• He gave all classified documents to journalists in Hong Kong, and he has no copies
• He protected such documents from the Chinese, as he was already intimately familiar with that country’s intelligence abilities
• He has never considered defecting to another country
• His decision to become a whistleblower was one that was made gradually, dating back to working for the CIA. He believes that working through the chain-of-command would have led to retaliation. According to Snowden, this belief was buttressed by the treatment of GAP client and whistleblower Tom Drake, who was charged with Espionage by the Obama administration for helping to reveal a program that sacrificed Americans' security and privacy, and was laden with massive waste.
• He decided to act after finding a 2009 classified IG report on the Geroge W. Bush administration warrantless wiretapping program. After reading the document and realizing that programs were illegal, he thought ‘If the highest officials in government can break the law without fearing punishment or even any repercussions at all ... secret powers become tremendously dangerous.’
Key Quote: “In the interview, he said he believed he was a whistle-blower who was acting in the nation’s best interests by revealing information about the N.S.A.’s surveillance dragnet and huge collections of communications data, including that of Americans.
He argued that he had helped American national security by prompting a badly needed public debate about the scope of the intelligence effort. “The secret continuance of these programs represents a far greater danger than their disclosure,” he said. He added that he had been more concerned that Americans had not been told about the N.S.A.’s reach than he was about any specific surveillance operation.
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Prominent National Security Whistleblowers Coming to FIU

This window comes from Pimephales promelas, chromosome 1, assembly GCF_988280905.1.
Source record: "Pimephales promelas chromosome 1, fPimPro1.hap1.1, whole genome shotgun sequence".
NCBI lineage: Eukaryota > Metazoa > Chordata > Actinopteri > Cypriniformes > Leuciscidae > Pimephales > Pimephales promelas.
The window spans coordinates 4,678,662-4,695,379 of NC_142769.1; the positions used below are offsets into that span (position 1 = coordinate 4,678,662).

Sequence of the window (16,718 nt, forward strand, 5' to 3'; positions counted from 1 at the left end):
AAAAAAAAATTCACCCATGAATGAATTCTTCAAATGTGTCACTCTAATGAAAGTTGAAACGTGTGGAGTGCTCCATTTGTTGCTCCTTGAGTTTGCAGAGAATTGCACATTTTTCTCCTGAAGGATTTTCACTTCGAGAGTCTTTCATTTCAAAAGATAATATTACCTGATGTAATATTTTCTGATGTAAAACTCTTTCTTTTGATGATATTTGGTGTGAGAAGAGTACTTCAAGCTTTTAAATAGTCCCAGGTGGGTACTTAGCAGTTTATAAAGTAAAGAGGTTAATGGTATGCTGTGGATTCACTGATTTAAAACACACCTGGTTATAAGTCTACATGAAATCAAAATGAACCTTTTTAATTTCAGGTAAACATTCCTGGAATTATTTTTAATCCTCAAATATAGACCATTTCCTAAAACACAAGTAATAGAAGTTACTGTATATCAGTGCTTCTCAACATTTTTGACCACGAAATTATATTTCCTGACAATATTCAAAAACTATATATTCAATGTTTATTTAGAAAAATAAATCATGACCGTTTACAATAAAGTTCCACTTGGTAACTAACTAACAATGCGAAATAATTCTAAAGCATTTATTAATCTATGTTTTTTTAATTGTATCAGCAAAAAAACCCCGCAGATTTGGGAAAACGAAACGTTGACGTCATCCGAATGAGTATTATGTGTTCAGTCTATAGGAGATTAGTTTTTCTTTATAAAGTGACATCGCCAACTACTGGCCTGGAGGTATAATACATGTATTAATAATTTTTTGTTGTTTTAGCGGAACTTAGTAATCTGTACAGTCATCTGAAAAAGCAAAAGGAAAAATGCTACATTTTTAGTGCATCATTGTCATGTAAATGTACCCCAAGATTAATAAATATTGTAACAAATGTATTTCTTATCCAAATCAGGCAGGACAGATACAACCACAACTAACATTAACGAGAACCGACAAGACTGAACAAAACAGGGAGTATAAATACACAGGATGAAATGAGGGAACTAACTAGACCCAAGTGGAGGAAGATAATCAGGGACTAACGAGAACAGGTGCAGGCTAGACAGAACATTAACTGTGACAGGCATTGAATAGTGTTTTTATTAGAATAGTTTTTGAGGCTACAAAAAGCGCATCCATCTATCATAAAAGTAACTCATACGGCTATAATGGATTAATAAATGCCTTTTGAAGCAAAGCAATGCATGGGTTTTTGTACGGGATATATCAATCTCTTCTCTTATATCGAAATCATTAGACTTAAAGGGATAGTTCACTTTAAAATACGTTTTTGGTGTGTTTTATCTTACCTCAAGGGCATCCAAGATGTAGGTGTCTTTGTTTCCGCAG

On Oct. 24, GAP’s American Whistleblower Tour will make a stop in Miami at Florida International University (FIU) for a discussion of national security and surveillance issues with two whistleblowers who met last week with Edward Snowden in Russia. NSA whistleblower Thomas Drake and DOJ whistleblower Jesselyn Radack were part of a coalition of whistleblowers that presented NSA surveillance whistleblower Snowden with the Sam Adams prize – awarded to intelligence workers who exhibit outstanding integrity in their jobs. At FIU, they will share their stories and take questions from an audience of students, faculty and interested members of the public.
Drake was a senior official at the NSA who used internal channels to disclose serious wrongdoing about a data collection program that was overly costly, ineffective and unconstitutional. He was prosecuted under the Espionage Act and the case against him collapsed in 2011. Radack served as an Ethics Advisor at the Department of Justice in 2001, when she advised FBI agents against illegally interrogating so-named “American Taliban” John Walker Lindh. She is now GAP’s National Security & Human Rights Director.
Washington Post: Documents Reveal NSA’s Extensive Involvement in Targeted Killing Program
The latest explosive revelation from the Snowden disclosures details how the CIA relies heavily on NSA programs in carrying out its drone assassination program. The article illustrates how an al Qaeda operative was killed by a CIA drone strike days after the NSA was able to collect information on him from emails.
In related news, NSA head Keith Alexander is expected to retire by March or April of next year, while his deputy, John Inglis, will leave in the next couple of months.